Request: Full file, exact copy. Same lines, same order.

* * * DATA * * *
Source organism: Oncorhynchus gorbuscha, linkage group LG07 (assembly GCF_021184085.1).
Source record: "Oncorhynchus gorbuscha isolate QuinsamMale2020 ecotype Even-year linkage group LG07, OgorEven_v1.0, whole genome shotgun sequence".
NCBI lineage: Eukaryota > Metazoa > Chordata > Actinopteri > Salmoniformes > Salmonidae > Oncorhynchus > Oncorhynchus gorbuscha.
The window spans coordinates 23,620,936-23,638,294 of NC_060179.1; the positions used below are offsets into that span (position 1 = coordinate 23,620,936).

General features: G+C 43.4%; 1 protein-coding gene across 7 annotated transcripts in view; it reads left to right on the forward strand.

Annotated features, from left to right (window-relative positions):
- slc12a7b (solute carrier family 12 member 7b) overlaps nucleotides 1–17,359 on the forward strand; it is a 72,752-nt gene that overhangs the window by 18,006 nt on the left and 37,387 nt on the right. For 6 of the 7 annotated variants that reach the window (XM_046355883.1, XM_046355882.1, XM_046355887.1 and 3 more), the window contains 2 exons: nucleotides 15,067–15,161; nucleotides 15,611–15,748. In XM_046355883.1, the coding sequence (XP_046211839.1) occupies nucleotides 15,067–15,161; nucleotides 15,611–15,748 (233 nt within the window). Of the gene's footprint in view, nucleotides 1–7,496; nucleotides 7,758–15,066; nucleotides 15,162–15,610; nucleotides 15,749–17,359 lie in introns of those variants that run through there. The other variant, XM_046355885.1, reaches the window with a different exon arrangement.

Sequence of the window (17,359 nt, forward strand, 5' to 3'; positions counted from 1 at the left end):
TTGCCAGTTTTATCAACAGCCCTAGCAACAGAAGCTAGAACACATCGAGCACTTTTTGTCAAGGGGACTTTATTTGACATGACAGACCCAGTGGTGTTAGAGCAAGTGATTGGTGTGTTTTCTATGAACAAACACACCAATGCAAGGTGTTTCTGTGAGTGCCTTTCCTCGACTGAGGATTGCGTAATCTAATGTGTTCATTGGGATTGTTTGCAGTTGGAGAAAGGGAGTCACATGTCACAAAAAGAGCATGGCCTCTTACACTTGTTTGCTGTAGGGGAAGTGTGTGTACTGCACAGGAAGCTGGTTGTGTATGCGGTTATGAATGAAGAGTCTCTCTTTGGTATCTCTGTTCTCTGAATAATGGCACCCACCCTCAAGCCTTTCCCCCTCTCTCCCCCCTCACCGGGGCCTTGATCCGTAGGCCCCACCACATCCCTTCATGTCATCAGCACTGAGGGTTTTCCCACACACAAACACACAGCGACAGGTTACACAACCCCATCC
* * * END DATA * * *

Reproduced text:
Source organism: Oncorhynchus gorbuscha, linkage group LG07 (assembly GCF_021184085.1).
Source record: "Oncorhynchus gorbuscha isolate QuinsamMale2020 ecotype Even-year linkage group LG07, OgorEven_v1.0, whole genome shotgun sequence".
NCBI lineage: Eukaryota > Metazoa > Chordata > Actinopteri > Salmoniformes > Salmonidae > Oncorhynchus > Oncorhynchus gorbuscha.
The window spans coordinates 23,620,936-23,638,294 of NC_060179.1; the positions used below are offsets into that span (position 1 = coordinate 23,620,936).

General features: G+C 43.4%; 1 protein-coding gene across 7 annotated transcripts in view; it reads left to right on the forward strand.

Annotated features, from left to right (window-relative positions):
- slc12a7b (solute carrier family 12 member 7b) overlaps nucleotides 1–17,359 on the forward strand; it is a 72,752-nt gene that overhangs the window by 18,006 nt on the left and 37,387 nt on the right. For 6 of the 7 annotated variants that reach the window (XM_046355883.1, XM_046355882.1, XM_046355887.1 and 3 more), the window contains 2 exons: nucleotides 15,067–15,161; nucleotides 15,611–15,748. In XM_046355883.1, the coding sequence (XP_046211839.1) occupies nucleotides 15,067–15,161; nucleotides 15,611–15,748 (233 nt within the window). Of the gene's footprint in view, nucleotides 1–7,496; nucleotides 7,758–15,066; nucleotides 15,162–15,610; nucleotides 15,749–17,359 lie in introns of those variants that run through there. The other variant, XM_046355885.1, reaches the window with a different exon arrangement.

Sequence of the window (17,359 nt, forward strand, 5' to 3'; positions counted from 1 at the left end):
TTGCCAGTTTTATCAACAGCCCTAGCAACAGAAGCTAGAACACATCGAGCACTTTTTGTCAAGGGGACTTTATTTGACATGACAGACCCAGTGGTGTTAGAGCAAGTGATTGGTGTGTTTTCTATGAACAAACACACCAATGCAAGGTGTTTCTGTGAGTGCCTTTCCTCGACTGAGGATTGCGTAATCTAATGTGTTCATTGGGATTGTTTGCAGTTGGAGAAAGGGAGTCACATGTCACAAAAAGAGCATGGCCTCTTACACTTGTTTGCTGTAGGGGAAGTGTGTGTACTGCACAGGAAGCTGGTTGTGTATGCGGTTATGAATGAAGAGTCTCTCTTTGGTATCTCTGTTCTCTGAATAATGGCACCCACCCTCAAGCCTTTCCCCCTCTCTCCCCCCTCACCGGGGCCTTGATCCGTAGGCCCCACCACATCCCTTCATGTCATCAGCACTGAGGGTTTTCCCACACACAAACACACAGCGACAGGTTACACAACCCCATCC